Abstract How should we read Foucault's claims, in his late work, for the relevance of ?aesthetic criteria? to politics? What is Foucault's implicit understanding of the nature of aesthetics and the autonomy of the aesthetic sphere? Would an ethics which gave a place to the aesthetic legitimize a politics of manipulation, brutality and aggression ? in short, a ?fascist? politics ? as some of Foucault's critics argue? In this paper, I examine key accounts of the fascist ?aestheticization of politics? ? (...) from Walter Benjamin's classic essay, ?The Work of Art in the Age of Mechanical Reproduction? (1936), to Philippe Lacoue?Labarthe's work on the relation between Heidegger's philosophy and the fascist theme of politics as the plastic art of the state. Through a discussion of Foucault's late work, the paper demonstrates the connection between Foucault's turn to ancient Greek ethical practices and his call for a contemporary renewal of the idea of ethics as an art of living. The aim of the paper is to show in what ways the ethico?political position which is presented in Foucault's late work, far from contributing to a fascist politics, in fact provides ways of thinking about the relationship between the aesthetic and the political which avoid both mindless radicalism and totalitarian narcissism. In doing so, the key question is, ?What's aesthetic about Foucault's ?aesthetics of existence"?? (shrink)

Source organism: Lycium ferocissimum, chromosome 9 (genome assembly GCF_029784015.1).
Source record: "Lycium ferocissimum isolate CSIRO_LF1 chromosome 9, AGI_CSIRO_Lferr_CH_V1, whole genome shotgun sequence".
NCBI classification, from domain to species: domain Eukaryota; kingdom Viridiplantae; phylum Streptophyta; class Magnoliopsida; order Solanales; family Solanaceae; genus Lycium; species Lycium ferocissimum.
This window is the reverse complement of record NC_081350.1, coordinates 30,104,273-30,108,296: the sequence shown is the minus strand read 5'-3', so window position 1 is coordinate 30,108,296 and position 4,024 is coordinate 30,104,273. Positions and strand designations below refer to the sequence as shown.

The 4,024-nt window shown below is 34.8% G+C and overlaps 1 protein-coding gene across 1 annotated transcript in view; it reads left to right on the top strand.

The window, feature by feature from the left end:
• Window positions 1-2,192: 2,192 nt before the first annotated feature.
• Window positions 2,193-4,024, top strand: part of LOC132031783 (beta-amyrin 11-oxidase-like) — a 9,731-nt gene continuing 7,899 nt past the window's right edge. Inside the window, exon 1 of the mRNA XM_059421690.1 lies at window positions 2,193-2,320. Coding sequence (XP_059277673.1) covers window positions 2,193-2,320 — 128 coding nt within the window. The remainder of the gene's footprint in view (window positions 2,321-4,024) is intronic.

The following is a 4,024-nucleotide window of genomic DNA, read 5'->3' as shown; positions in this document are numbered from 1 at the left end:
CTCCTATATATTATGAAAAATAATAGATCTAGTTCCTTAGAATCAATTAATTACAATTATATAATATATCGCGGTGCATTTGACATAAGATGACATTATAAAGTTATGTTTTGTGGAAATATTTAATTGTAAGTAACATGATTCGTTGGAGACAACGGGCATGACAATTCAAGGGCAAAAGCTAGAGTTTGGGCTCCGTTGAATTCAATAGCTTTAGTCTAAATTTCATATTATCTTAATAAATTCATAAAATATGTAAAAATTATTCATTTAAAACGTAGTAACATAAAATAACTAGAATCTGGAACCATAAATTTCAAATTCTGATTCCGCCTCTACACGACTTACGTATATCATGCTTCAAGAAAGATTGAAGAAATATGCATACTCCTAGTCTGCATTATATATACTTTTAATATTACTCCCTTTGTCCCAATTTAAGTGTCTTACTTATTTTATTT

This special issue of Educational Philosophy and Theory considers the Hong Kong Umbrella Movement as an educational event, which has impacted attitudes and outlooks and conceptions of young people’s role, of education, and of society. This essay serves as an introduction to the more substantive pieces that follow. It describes two alternative perspectives on youth civic engagement in Hong Kong historically; and in so doing, it addresses some of the challenges related to free academic expression that hinder scholarly research and (...) publishing on the area of Hong Kong-China relations looking into the future. It concludes with a brief glimpse of the contributions that follow. (shrink)